I guess we shouldn't be surprised if one person on here (or however many "people" you claim to be) has a viewpoint that is not in any way based in reality. Enjoy your ride through outer space!

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By Jeff_Stock (registered) | Posted January 27, 2012 at 14:25:17

Passionate citizens of Toronto are working very hard to try and undo the potential transportation woes Rob Ford hopes to enact. Luckily, an important section of councilors in the political middle are game for reversing the underground Eglington line, no doubt in part to the high cost but also public activism. We can learn a lot from what they're experiencing right now.

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By Shempatolla (registered) - website | Posted January 29, 2012 at 10:49:54

I happen to work in Toronto (what most people here would consider downtown Toronto) for the Fire Department. It is decidedly NOT automobile friendly. There are bike lanes everywhere, street car tracks everywhere, speed bumps everywhere, Street Car islands everywhere.

The latest abomination foisted upon an angered and unwilling and opposed business community on Roncesvalles Avenue by the now gone Adam Giambrone when chair of the TTC saw the street narrowed, with raised asphalt islands for street car passengers to wait for the street cars. Only problem is the street car islands are also BIKE LANES. Thats right bike lanes. So picture this. You have an asphalt island that in winter is almost indistinguishable from the lane that it replaced, for 40 or 50 feet every couple of blocks where a street car stop is. Dozens of people standing on it at the busiest times waiting for their streetcar dodging bikes. INSANITY.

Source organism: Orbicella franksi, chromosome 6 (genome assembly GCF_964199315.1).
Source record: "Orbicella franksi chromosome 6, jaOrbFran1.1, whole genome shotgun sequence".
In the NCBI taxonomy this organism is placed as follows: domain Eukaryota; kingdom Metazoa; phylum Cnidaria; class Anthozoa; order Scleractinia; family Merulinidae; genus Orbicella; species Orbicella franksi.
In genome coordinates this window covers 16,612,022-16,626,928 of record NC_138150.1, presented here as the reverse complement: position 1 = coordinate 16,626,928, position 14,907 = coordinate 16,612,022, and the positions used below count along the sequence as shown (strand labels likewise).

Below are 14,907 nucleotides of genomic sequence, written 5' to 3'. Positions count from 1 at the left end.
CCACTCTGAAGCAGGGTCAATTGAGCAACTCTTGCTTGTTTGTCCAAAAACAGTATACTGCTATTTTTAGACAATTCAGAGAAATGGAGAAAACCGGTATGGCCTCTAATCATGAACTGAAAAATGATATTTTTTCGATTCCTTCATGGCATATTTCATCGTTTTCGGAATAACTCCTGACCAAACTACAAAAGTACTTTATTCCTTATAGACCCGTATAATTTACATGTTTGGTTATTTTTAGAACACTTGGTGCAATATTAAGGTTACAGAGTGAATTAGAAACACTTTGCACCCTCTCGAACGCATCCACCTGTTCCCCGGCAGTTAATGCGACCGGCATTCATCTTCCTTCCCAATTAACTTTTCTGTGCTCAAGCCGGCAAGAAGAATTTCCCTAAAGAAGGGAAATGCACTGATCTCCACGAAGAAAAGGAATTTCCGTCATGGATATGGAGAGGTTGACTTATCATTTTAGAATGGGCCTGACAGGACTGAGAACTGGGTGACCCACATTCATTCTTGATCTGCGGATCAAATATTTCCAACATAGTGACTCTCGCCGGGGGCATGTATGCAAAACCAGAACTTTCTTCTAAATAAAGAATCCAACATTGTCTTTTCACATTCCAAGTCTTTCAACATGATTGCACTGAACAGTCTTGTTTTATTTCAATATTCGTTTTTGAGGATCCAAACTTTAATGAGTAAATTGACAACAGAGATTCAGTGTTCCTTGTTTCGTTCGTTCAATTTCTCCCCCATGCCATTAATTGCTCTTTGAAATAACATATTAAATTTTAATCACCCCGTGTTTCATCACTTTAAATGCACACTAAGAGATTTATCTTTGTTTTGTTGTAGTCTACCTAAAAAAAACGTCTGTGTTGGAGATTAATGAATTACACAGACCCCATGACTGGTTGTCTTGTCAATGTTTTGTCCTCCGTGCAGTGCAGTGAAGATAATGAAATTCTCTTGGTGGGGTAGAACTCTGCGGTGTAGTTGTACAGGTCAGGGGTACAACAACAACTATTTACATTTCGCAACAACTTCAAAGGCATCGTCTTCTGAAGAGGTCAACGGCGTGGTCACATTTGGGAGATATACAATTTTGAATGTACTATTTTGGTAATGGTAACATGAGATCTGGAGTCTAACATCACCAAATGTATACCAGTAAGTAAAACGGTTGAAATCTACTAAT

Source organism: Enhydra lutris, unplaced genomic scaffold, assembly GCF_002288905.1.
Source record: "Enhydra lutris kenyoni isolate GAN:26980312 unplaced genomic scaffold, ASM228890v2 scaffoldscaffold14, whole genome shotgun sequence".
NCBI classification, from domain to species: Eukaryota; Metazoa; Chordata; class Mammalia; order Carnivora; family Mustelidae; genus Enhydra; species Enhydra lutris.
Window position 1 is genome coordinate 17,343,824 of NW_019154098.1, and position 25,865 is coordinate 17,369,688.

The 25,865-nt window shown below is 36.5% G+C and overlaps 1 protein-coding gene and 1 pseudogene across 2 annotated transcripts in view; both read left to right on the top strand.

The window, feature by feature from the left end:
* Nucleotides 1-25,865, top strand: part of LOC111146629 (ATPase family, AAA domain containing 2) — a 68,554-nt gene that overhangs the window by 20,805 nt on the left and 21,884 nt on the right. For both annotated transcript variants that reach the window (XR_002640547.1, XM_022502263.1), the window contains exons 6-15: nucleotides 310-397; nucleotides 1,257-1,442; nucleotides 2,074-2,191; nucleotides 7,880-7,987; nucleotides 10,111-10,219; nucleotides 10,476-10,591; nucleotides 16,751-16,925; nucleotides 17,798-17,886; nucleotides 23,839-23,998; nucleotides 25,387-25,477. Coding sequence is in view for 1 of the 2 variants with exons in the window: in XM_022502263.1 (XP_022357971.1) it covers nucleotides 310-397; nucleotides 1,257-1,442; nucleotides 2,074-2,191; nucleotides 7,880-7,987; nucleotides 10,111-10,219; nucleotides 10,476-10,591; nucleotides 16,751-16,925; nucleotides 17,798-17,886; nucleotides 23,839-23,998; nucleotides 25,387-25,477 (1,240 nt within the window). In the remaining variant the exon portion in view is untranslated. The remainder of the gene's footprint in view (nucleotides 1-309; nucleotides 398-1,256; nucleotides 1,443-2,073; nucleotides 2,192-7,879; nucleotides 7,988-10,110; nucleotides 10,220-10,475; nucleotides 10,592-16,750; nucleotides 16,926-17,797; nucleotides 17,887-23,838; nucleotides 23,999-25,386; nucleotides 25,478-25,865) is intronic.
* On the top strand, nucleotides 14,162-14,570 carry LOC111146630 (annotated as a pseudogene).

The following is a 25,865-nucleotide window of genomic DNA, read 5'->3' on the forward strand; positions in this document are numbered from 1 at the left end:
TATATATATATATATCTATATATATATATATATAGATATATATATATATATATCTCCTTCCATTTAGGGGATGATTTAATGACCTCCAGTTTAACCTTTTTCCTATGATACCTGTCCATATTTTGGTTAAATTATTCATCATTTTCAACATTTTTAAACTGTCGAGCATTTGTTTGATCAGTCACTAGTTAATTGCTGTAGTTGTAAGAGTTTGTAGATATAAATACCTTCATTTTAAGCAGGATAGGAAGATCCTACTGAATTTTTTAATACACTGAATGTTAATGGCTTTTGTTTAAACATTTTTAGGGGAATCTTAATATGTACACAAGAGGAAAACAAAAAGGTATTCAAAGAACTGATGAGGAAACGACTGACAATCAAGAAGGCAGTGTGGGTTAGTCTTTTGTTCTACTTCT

Most of you here I know are of the mindset that if its bad for the car its good for people. I can assure you as someone who scrapes people (or what is left of them) off the road on a regular basis that is not the case, and in many instances makes matters worse for pedestrians and cyclists. Creating more congestion on Eglinton Avenue by ploughing two lanes of LRT down the middle of it is not going to create any efficiencies of movement of people or commerce. It will become another St Clair Avenue which has been an abject failure, and was again done against the general will of the people who own and operate businesses and live along that street, and pay the taxes that keep that city running. More people have been killed and seriously injured on St Clair Ave playing real life Frogger trying to beat street cars by j walking and getting caught between two street cars going in opposite directions than I care to mention. It was more left wing "we know what's good for you so just shut up and do as your told" top down social engineering. It was definitely not city building.

Mr Hume is smoking some seriously powerful herb if he thinks LRT at grade level on Eglinton is going to "get rid" of any cars. He fails to realize that many of the people using Eglinton are doing so via the 401 or the Allen or DVP coming from somewhere else and the public transit nodes to get them from where they came from to where they have to go on Eglinton or surrounds either don't exist or are inefficient. Using their cars is the most time efficient and productive way for them to get done what they have to get done.